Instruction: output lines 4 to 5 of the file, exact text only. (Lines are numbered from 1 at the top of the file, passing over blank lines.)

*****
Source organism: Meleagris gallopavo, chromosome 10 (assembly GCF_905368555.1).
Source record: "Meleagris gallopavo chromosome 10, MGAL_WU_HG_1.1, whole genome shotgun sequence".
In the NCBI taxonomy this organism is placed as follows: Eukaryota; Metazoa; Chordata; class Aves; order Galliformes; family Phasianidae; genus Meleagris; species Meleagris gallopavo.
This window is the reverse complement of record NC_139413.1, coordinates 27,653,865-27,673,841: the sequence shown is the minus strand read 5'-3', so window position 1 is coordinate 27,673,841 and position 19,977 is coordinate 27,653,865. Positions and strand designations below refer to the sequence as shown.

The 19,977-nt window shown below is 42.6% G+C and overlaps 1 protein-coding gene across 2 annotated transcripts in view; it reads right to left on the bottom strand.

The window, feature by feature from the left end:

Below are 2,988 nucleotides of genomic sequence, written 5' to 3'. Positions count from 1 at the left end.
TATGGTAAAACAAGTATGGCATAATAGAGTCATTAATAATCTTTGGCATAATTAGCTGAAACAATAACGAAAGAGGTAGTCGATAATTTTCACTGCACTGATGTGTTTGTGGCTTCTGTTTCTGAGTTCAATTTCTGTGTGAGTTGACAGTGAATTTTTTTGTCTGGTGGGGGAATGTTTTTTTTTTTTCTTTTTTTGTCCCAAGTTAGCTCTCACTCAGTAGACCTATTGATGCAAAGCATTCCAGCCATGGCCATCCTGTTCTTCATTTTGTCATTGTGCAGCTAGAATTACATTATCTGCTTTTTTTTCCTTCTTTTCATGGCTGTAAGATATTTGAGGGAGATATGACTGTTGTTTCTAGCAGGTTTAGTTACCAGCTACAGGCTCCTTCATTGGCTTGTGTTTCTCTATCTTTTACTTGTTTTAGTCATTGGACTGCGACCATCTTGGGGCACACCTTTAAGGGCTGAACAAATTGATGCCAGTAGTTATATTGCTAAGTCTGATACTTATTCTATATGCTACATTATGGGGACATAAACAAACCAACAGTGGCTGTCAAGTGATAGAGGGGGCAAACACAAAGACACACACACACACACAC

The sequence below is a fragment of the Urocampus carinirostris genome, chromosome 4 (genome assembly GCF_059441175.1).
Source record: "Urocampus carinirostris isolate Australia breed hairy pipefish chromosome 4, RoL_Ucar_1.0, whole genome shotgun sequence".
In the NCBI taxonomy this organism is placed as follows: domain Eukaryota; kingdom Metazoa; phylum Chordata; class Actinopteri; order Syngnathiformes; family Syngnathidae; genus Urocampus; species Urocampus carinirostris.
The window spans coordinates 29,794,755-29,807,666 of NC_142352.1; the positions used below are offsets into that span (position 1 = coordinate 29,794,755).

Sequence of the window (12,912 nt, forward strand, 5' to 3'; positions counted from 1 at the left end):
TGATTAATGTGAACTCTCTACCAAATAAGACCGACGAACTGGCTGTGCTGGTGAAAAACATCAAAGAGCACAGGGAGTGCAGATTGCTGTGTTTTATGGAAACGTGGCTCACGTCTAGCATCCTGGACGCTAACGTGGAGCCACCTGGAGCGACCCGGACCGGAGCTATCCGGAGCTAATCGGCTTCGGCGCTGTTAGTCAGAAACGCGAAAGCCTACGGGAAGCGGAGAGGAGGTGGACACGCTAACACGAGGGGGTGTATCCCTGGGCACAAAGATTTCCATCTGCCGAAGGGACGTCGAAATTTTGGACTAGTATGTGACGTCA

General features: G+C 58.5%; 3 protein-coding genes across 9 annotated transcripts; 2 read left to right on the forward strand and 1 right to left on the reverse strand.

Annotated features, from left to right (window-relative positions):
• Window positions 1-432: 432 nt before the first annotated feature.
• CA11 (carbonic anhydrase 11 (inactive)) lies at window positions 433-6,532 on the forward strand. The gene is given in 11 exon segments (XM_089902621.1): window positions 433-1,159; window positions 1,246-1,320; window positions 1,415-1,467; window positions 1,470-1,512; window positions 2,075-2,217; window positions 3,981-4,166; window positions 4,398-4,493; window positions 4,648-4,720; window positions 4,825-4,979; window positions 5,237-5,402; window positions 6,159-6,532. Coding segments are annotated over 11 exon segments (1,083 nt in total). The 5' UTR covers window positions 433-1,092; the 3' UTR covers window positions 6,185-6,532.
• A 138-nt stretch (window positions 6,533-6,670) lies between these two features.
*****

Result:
This window is the reverse complement of record NC_139413.1, coordinates 27,653,865-27,673,841: the sequence shown is the minus strand read 5'-3', so window position 1 is coordinate 27,673,841 and position 19,977 is coordinate 27,653,865. Positions and strand designations below refer to the sequence as shown.

The 19,977-nt window shown below is 42.6% G+C and overlaps 1 protein-coding gene across 2 annotated transcripts in view; it reads right to left on the bottom strand.